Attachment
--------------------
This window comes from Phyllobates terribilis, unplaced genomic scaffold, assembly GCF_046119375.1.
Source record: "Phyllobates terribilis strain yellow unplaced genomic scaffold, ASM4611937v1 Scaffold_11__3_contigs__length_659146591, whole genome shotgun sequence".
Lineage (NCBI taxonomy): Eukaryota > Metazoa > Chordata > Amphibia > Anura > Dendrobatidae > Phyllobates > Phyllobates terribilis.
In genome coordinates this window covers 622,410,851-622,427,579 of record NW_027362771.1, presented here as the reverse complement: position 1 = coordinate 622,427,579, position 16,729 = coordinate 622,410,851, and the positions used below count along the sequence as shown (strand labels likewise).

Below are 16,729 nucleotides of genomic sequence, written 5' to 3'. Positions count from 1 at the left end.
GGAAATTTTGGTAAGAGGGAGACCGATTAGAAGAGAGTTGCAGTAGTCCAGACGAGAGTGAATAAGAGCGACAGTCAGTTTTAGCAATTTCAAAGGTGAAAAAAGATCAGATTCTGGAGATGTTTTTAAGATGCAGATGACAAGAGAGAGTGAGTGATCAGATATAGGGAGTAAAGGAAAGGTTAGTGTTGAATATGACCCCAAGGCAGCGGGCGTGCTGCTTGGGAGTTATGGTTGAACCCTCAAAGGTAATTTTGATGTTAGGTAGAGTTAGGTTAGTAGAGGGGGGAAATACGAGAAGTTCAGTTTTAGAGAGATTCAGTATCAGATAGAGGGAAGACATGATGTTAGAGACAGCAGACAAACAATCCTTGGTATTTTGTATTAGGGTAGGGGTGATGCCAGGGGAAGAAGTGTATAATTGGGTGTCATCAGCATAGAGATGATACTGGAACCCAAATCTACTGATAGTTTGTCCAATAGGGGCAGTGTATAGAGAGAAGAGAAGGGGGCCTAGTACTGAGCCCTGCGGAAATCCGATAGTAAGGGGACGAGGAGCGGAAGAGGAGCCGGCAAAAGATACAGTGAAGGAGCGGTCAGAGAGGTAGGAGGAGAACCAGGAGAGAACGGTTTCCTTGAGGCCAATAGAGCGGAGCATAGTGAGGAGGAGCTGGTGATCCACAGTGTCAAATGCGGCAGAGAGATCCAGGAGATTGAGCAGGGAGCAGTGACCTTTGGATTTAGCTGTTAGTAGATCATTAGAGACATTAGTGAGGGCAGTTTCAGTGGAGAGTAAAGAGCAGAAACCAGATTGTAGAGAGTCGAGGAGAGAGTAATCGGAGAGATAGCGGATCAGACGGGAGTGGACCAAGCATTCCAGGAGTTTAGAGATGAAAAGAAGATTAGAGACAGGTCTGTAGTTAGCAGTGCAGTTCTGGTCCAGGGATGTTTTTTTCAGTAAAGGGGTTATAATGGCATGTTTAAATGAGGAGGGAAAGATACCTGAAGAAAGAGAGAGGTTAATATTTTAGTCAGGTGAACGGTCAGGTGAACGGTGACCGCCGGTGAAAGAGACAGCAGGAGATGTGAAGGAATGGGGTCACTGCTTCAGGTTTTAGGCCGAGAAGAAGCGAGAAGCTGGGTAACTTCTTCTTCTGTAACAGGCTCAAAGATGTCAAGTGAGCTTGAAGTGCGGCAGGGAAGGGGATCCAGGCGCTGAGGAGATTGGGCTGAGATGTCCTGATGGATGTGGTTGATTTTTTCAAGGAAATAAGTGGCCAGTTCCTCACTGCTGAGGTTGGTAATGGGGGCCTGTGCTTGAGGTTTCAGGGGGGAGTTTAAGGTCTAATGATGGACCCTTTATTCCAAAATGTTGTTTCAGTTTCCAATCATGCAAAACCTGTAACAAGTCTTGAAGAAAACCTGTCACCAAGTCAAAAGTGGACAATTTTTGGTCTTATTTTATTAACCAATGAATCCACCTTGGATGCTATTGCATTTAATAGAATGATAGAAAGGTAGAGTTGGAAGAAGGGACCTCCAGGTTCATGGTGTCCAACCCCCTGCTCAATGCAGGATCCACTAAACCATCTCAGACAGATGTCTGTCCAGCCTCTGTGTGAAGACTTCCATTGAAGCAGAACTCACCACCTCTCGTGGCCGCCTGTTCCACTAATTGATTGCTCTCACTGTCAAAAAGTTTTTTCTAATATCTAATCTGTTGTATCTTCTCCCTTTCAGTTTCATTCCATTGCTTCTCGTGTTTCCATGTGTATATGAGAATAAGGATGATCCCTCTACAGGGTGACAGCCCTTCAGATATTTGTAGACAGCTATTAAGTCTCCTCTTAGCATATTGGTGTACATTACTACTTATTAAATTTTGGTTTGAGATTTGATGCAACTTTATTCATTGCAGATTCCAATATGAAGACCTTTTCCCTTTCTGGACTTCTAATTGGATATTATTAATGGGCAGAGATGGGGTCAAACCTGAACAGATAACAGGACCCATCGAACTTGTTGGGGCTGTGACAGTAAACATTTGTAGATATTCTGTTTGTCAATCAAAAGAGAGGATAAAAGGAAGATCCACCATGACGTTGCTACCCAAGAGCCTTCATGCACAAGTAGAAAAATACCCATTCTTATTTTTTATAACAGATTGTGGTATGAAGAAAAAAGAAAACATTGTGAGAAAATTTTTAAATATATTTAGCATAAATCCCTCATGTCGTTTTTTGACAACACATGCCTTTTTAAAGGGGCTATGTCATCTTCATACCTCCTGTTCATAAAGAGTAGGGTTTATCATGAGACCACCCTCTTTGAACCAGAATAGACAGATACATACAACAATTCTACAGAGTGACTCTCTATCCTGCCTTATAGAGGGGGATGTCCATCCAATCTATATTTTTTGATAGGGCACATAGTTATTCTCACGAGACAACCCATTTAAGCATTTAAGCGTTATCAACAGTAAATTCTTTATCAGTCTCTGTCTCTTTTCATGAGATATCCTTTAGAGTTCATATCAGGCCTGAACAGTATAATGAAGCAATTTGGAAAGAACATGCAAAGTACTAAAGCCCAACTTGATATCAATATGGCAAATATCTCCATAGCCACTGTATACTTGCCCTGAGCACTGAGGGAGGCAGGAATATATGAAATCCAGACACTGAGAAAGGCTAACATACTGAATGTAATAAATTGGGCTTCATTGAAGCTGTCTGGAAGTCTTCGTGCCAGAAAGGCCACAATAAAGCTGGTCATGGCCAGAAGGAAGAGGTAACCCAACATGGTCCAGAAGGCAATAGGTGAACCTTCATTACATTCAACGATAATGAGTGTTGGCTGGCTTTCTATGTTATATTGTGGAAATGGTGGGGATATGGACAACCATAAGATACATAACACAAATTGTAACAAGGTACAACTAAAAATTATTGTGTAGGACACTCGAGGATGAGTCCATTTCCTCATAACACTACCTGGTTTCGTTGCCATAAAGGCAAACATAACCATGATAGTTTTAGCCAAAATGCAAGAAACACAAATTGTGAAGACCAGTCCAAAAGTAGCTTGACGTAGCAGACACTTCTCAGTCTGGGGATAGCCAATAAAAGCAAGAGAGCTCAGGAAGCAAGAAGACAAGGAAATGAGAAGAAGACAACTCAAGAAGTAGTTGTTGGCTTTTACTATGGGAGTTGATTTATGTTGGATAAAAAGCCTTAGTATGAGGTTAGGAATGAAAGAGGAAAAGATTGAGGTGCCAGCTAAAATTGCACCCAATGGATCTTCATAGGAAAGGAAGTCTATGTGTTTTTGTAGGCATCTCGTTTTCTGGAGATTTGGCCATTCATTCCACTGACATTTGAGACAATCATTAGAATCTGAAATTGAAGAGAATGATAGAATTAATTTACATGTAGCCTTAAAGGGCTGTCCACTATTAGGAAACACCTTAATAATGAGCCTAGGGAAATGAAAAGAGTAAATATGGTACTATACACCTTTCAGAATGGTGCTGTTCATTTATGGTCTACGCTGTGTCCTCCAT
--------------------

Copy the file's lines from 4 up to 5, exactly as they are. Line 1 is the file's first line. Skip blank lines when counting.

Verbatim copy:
In genome coordinates this window covers 622,410,851-622,427,579 of record NW_027362771.1, presented here as the reverse complement: position 1 = coordinate 622,427,579, position 16,729 = coordinate 622,410,851, and the positions used below count along the sequence as shown (strand labels likewise).

Below are 16,729 nucleotides of genomic sequence, written 5' to 3'. Positions count from 1 at the left end.